Jeremy Hunt suggests UK could copy Trump's tax cuts and praises US president's economic record

Foreign secretary says he will 'look at' big business cuts that he claims have delivered economic growth at twice the rate of the UK's

Benjamin Kentish
Political Correspondent
Monday 03 June 2019 08:51 BST
Foreign secretary pleads with broadcasters to stop mispronouncing his name
Foreign secretary pleads with broadcasters to stop mispronouncing his name (EPA)

Jeremy Hunt has praised Donald Trump's economic record and suggested he could introduce similar tax cuts for business if he becomes prime minister.

The foreign secretary, who is one of 12 candidates standing to succeed Theresa May, said the US president had delivered "double the GDP growth that we have" and said we would want to "look at" the Republican's policy of "big business cuts in tax".

Mr Trump arrived in the UK on Monday morning for a three-day state visit and was greeted at Stansted Airport by Mr Hunt and other dignitaries.

The foreign secretary had earlier praised the US president and insisted that people were wrong to oppose his visit to the UK.

He told BBC Radio 4's Today programme: "America under President Trump has got double the GDP growth that we have and he's done that through some big business cuts in tax, and we could look at that."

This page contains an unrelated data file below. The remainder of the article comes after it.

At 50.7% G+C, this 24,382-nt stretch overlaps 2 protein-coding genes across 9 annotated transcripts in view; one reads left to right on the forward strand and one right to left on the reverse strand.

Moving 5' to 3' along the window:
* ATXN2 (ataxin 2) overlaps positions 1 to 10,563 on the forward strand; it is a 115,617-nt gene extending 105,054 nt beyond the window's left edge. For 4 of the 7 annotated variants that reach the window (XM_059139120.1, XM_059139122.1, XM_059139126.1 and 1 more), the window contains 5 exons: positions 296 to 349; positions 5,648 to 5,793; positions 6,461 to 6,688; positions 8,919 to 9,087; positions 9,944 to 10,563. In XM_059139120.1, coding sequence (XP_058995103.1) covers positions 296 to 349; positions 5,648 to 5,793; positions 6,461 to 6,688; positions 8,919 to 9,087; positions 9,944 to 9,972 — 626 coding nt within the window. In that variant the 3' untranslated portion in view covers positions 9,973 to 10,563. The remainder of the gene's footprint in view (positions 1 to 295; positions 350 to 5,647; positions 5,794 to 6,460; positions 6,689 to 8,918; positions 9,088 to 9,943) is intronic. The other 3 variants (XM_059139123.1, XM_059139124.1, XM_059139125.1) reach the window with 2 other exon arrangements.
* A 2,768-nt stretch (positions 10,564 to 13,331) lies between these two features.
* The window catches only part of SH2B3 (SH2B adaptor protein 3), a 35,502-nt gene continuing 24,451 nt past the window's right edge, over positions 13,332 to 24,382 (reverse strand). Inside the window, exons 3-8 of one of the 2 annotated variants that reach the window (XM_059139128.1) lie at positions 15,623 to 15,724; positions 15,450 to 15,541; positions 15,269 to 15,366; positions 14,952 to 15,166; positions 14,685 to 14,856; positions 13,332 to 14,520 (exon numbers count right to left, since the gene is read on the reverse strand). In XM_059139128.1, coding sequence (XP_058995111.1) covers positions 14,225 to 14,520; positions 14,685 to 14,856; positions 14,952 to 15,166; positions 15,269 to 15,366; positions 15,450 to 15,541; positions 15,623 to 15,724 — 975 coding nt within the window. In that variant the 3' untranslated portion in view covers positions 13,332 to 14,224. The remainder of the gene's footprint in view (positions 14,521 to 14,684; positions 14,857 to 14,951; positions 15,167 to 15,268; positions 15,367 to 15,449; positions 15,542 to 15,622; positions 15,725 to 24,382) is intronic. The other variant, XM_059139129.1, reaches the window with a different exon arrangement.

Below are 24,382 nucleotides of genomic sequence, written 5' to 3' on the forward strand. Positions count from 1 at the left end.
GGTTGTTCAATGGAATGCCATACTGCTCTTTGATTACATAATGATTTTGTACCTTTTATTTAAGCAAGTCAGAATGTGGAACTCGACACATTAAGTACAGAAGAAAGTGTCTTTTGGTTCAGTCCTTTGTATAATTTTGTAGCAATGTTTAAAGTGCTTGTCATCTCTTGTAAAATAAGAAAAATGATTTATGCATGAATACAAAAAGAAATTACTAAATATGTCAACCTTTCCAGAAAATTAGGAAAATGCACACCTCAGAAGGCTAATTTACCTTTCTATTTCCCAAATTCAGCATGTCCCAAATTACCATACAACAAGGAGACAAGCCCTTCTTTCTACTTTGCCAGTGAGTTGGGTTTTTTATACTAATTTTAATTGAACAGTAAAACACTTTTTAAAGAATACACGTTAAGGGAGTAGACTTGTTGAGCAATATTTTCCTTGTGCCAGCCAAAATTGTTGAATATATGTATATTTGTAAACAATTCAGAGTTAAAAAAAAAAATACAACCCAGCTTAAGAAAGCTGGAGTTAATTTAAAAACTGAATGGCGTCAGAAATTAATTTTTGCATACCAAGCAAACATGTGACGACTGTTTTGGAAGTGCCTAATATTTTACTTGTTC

The prospect of a post-Brexit trade deal is likely to be one of the main issues during discussions between Mr Trump and UK government ministers during the visit.

Describing the prospect of a deal with the US as "a very, very big opportunity for us", Mr Hunt said: "President Trump is a champion of the view that there are great opportunities for Britain post-Brexit."

However, he ruled out including the NHS in a possible trade deal, despite Woody Johnson, the US ambassador to the UK, having suggested that US access to the health service should be "on the table" during negotiations.

Echoing comments made by Matt Hancock, the health secretary, Mr Hunt said: "I can't conceive of any future prime minister for any party ever agreeing that we would allow NHS procurement to be part of trade talks, because the NHS as a publicly run, publicly owned institution is part of our DNA."

Mr Hunt said that, as prime minister, he would be willing to opt for a no-deal Brexit if he cannot secure a better exit deal.

He faced criticism from some Tory MPs last week after appearing to shift his stance on a no-deal outcome, warning that it would be "political suicide". He had previously claimed Britain would "flourish and prosper" if it left the EU without a deal.

Speaking to Today, he insisted Today: "My position on this hasn't changed at all. I've always said that in the end, if the only way to leave the European Union, to deliver on the result of the referendum, was to leave without a deal, then I would do that but I would so so very much as a last resort, with a heavy heart, because of the risks to businesses and the risks to the union.

"I would be prepared to do in extremis but I wouldn't do it if there was a prospect of a better deal and I think there is a prospect of a better deal and I think it's possible to get one before 31 October, although I don't pretend it's going to be easy."

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